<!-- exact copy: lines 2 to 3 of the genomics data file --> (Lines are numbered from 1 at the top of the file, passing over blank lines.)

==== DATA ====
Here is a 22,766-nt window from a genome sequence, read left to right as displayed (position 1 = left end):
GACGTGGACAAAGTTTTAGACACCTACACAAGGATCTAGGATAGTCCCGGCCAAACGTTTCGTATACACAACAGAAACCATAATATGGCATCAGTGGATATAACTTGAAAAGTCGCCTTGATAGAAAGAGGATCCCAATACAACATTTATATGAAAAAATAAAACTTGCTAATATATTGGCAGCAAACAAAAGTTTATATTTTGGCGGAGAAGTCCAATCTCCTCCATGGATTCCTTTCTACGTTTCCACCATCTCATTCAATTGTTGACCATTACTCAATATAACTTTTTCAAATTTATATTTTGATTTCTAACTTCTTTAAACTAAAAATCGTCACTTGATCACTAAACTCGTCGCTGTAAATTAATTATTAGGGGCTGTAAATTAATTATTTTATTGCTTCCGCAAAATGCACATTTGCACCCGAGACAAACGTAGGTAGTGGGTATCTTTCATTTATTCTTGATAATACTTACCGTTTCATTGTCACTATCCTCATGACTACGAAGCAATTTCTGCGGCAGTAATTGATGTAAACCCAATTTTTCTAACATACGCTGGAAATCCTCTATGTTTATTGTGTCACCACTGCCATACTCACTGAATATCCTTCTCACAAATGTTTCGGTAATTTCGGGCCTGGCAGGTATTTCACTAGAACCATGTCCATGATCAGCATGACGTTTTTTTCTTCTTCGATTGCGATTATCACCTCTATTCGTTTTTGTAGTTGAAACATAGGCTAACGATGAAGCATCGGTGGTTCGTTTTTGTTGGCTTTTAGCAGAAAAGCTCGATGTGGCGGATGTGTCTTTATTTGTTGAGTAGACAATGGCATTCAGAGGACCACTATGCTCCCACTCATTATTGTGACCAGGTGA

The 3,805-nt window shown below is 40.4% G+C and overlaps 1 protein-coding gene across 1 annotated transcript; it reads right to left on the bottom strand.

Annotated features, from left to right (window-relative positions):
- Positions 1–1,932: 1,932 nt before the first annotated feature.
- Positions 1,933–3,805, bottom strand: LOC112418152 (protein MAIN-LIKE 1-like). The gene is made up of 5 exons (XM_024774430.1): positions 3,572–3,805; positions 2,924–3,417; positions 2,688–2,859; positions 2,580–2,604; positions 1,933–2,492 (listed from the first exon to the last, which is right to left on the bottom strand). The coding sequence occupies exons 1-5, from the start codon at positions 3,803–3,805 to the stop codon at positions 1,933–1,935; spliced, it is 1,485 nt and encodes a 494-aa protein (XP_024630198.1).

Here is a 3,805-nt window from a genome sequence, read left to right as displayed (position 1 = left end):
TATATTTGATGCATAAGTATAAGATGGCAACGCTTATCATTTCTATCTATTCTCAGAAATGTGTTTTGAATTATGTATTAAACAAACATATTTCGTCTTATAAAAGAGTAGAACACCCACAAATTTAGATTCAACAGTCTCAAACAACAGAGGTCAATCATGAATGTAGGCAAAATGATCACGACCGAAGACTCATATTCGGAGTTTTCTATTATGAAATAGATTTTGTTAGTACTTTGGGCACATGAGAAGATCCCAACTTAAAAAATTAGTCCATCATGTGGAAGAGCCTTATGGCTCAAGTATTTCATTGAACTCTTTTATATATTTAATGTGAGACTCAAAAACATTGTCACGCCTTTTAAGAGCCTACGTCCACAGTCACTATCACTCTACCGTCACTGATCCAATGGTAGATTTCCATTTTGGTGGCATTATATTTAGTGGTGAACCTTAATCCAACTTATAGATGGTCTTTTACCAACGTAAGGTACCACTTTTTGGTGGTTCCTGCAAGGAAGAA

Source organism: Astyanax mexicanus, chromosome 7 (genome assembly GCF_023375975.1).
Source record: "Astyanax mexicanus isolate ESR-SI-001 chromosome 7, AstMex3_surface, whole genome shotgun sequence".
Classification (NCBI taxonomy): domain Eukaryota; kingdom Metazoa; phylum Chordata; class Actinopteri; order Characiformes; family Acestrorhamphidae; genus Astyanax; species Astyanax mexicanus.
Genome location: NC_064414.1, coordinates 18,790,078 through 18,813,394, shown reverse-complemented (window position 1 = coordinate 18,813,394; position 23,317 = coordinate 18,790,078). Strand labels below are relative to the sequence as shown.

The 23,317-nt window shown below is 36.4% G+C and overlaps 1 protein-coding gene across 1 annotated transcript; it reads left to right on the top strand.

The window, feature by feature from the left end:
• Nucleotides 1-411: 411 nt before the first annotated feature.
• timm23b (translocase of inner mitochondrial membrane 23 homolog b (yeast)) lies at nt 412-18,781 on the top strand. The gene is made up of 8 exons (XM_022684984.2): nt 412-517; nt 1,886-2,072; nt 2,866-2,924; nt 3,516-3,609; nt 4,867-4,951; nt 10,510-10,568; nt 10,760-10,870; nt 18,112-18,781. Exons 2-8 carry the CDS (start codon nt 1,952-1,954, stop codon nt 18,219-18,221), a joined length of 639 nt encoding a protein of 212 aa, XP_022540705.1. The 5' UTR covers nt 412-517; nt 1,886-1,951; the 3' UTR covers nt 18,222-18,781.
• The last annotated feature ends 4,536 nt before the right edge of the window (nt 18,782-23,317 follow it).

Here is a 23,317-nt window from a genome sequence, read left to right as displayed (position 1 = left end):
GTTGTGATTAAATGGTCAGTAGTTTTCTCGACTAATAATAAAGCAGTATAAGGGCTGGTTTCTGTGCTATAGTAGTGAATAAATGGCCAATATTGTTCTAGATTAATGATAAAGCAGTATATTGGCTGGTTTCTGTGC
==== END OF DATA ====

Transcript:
GACGTGGACAAAGTTTTAGACACCTACACAAGGATCTAGGATAGTCCCGGCCAAACGTTTCGTATACACAACAGAAACCATAATATGGCATCAGTGGATATAACTTGAAAAGTCGCCTTGATAGAAAGAGGATCCCAATACAACATTTATATGAAAAAATAAAACTTGCTAATATATTGGCAGCAAACAAAAGTTTATATTTTGGCGGAGAAGTCCAATCTCCTCCATGGATTCCTTTCTACGTTTCCACCATCTCATTCAATTGTTGACCATTACTCAATATAACTTTTTCAAATTTATATTTTGATTTCTAACTTCTTTAAACTAAAAATCGTCACTTGATCACTAAACTCGTCGCTGTAAATTAATTATTAGGGGCTGTAAATTAATTATTTTATTGCTTCCGCAAAATGCACATTTGCACCCGAGACAAACGTAGGTAGTGGGTATCTTTCATTTATTCTTGATAATACTTACCGTTTCATTGTCACTATCCTCATGACTACGAAGCAATTTCTGCGGCAGTAATTGATGTAAACCCAATTTTTCTAACATACGCTGGAAATCCTCTATGTTTATTGTGTCACCACTGCCATACTCACTGAATATCCTTCTCACAAATGTTTCGGTAATTTCGGGCCTGGCAGGTATTTCACTAGAACCATGTCCATGATCAGCATGACGTTTTTTTCTTCTTCGATTGCGATTATCACCTCTATTCGTTTTTGTAGTTGAAACATAGGCTAACGATGAAGCATCGGTGGTTCGTTTTTGTTGGCTTTTAGCAGAAAAGCTCGATGTGGCGGATGTGTCTTTATTTGTTGAGTAGACAATGGCATTCAGAGGACCACTATGCTCCCACTCATTATTGTGACCAGGTGA

The 3,805-nt window shown below is 40.4% G+C and overlaps 1 protein-coding gene across 1 annotated transcript; it reads right to left on the bottom strand.